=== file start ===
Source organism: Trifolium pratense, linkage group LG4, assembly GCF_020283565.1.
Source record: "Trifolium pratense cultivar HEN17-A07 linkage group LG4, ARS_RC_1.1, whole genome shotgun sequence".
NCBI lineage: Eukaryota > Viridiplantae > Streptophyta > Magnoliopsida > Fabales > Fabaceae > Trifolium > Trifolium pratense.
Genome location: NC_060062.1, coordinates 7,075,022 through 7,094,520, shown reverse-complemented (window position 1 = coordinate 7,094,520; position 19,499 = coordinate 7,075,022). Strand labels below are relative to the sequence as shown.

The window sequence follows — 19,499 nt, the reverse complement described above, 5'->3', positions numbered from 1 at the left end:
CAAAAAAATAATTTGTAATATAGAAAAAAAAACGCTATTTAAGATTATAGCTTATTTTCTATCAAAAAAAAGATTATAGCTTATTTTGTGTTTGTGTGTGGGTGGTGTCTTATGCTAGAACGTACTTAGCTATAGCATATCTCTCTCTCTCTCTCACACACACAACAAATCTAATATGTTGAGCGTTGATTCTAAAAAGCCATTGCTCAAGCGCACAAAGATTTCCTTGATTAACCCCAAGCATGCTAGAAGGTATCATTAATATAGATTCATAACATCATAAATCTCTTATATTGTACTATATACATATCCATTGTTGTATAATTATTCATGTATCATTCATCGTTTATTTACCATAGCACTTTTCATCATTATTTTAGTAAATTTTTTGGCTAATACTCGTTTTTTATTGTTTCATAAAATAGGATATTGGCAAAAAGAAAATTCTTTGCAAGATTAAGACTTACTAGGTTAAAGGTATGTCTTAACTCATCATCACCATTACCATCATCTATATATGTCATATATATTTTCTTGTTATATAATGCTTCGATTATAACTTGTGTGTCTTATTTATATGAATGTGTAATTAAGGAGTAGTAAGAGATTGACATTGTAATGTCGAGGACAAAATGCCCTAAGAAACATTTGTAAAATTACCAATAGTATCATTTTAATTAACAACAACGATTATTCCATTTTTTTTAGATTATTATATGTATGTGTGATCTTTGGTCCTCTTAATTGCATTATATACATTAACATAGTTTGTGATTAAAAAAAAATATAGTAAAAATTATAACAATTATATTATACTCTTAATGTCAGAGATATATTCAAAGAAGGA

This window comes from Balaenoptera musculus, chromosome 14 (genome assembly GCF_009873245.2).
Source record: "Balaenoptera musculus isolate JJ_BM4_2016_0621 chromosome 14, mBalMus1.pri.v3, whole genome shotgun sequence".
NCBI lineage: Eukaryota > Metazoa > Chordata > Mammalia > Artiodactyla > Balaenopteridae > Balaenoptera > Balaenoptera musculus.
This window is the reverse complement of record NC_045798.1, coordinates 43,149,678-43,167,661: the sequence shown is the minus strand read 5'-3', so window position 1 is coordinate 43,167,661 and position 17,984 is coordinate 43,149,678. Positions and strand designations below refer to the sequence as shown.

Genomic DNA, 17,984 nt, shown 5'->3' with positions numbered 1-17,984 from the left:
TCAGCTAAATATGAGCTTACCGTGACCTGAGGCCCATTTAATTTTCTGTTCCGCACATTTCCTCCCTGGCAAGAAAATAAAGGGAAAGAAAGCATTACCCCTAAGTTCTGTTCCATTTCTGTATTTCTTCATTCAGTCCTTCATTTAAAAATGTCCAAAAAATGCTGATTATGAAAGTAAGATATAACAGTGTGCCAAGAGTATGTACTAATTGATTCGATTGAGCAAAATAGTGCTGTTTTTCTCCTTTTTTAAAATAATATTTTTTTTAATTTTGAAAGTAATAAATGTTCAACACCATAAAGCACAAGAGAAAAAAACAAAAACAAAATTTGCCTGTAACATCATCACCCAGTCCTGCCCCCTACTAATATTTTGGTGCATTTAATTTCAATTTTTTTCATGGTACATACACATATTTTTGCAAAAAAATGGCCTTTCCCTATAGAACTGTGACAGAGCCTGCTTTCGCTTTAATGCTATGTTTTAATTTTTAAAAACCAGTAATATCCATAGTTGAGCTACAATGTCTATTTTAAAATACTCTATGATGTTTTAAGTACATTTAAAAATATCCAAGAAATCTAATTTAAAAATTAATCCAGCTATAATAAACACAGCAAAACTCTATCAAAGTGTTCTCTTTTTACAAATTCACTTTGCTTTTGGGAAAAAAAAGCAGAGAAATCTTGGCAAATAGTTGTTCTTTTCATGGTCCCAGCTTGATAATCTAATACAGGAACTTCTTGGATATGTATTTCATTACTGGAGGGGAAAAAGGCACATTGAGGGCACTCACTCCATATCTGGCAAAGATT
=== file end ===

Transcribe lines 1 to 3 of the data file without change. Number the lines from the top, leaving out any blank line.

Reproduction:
Source organism: Trifolium pratense, linkage group LG4, assembly GCF_020283565.1.
Source record: "Trifolium pratense cultivar HEN17-A07 linkage group LG4, ARS_RC_1.1, whole genome shotgun sequence".
NCBI lineage: Eukaryota > Viridiplantae > Streptophyta > Magnoliopsida > Fabales > Fabaceae > Trifolium > Trifolium pratense.